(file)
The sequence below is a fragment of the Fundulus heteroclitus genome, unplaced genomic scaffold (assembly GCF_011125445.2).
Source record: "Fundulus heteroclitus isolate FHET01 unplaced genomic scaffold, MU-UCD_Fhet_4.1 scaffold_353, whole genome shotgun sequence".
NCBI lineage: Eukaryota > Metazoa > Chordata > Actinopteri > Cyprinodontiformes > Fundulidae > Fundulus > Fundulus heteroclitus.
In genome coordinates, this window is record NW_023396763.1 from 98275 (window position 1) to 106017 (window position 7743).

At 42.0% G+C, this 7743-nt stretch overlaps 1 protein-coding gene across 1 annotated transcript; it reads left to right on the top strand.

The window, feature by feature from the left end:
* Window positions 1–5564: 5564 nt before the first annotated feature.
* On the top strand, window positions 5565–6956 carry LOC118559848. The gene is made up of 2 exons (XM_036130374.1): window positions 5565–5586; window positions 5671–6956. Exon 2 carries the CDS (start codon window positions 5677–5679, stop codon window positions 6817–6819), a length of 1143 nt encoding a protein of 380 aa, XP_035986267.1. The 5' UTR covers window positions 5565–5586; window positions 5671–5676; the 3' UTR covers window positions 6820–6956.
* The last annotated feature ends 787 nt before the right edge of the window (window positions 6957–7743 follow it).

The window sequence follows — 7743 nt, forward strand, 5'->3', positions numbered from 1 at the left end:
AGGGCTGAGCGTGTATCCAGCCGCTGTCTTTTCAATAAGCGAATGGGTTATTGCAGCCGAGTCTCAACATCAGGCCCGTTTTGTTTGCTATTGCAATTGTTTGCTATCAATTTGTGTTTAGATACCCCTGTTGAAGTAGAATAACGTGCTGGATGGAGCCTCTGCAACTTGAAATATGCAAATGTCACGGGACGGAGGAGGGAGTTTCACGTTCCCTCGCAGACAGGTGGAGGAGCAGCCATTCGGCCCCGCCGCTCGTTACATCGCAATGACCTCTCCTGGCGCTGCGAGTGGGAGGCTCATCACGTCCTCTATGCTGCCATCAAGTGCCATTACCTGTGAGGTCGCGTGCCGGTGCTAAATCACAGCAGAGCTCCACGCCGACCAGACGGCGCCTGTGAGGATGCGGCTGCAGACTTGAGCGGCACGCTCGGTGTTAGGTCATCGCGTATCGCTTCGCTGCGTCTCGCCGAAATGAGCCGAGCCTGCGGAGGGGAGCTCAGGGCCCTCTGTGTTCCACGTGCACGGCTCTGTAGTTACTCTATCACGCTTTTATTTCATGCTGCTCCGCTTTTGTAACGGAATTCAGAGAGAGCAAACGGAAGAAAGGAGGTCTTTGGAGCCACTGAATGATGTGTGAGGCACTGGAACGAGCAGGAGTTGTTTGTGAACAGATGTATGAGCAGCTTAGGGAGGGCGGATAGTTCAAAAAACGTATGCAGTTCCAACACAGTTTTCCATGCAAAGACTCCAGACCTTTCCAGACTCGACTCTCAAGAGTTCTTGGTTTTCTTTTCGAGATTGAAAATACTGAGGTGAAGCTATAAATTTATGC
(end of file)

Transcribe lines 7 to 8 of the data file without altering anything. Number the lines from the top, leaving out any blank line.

* Window positions 1–5564: 5564 nt before the first annotated feature.
* On the top strand, window positions 5565–6956 carry LOC118559848. The gene is made up of 2 exons (XM_036130374.1): window positions 5565–5586; window positions 5671–6956. Exon 2 carries the CDS (start codon window positions 5677–5679, stop codon window positions 6817–6819), a length of 1143 nt encoding a protein of 380 aa, XP_035986267.1. The 5' UTR covers window positions 5565–5586; window positions 5671–5676; the 3' UTR covers window positions 6820–6956.